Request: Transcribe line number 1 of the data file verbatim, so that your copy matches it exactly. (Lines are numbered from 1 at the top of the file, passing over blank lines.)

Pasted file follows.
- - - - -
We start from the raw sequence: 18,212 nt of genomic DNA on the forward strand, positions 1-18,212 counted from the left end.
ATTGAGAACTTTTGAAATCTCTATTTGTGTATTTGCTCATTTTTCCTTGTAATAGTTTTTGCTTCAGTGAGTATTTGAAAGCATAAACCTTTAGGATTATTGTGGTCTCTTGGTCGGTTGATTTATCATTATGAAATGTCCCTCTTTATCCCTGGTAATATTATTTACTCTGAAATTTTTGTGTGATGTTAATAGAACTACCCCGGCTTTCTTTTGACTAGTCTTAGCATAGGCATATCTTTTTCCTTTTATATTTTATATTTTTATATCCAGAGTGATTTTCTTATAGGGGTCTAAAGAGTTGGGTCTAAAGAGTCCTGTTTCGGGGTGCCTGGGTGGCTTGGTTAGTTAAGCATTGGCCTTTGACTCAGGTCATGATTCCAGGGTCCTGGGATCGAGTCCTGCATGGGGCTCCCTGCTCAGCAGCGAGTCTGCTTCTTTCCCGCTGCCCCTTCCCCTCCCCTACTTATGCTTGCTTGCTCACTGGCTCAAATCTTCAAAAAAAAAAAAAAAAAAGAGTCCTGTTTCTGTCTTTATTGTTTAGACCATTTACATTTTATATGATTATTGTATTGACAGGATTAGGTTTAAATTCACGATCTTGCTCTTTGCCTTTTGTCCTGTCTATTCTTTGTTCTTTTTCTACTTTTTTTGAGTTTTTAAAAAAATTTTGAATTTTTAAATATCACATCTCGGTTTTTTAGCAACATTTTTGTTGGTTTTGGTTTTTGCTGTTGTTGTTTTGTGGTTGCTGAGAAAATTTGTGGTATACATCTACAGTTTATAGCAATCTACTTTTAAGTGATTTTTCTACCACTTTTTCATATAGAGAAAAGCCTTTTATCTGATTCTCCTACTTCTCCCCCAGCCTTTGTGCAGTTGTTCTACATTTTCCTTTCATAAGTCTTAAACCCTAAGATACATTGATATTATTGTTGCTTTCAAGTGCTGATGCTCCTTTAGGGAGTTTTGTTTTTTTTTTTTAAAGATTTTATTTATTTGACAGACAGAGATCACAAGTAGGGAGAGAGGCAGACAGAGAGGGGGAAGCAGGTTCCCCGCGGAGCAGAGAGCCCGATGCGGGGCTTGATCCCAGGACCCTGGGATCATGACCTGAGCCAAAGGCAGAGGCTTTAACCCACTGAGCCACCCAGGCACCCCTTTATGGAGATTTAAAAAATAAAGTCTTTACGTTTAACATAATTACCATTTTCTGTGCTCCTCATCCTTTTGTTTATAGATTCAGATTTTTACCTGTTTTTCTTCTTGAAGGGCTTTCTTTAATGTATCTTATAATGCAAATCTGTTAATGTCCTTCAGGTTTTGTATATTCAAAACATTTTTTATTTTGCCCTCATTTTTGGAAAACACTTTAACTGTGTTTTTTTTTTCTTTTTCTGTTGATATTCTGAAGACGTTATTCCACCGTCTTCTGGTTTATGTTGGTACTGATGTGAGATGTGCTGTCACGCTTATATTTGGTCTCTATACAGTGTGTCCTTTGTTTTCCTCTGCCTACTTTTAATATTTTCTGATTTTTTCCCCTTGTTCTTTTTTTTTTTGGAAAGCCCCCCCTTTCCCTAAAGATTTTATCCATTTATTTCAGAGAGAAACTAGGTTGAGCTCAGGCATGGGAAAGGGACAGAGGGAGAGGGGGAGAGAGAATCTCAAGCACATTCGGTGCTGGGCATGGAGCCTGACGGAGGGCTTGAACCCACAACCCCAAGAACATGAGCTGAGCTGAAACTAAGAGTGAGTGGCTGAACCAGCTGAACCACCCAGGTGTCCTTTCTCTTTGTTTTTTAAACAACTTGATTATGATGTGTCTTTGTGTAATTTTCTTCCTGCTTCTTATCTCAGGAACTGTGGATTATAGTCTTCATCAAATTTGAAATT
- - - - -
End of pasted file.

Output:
We start from the raw sequence: 18,212 nt of genomic DNA on the forward strand, positions 1-18,212 counted from the left end.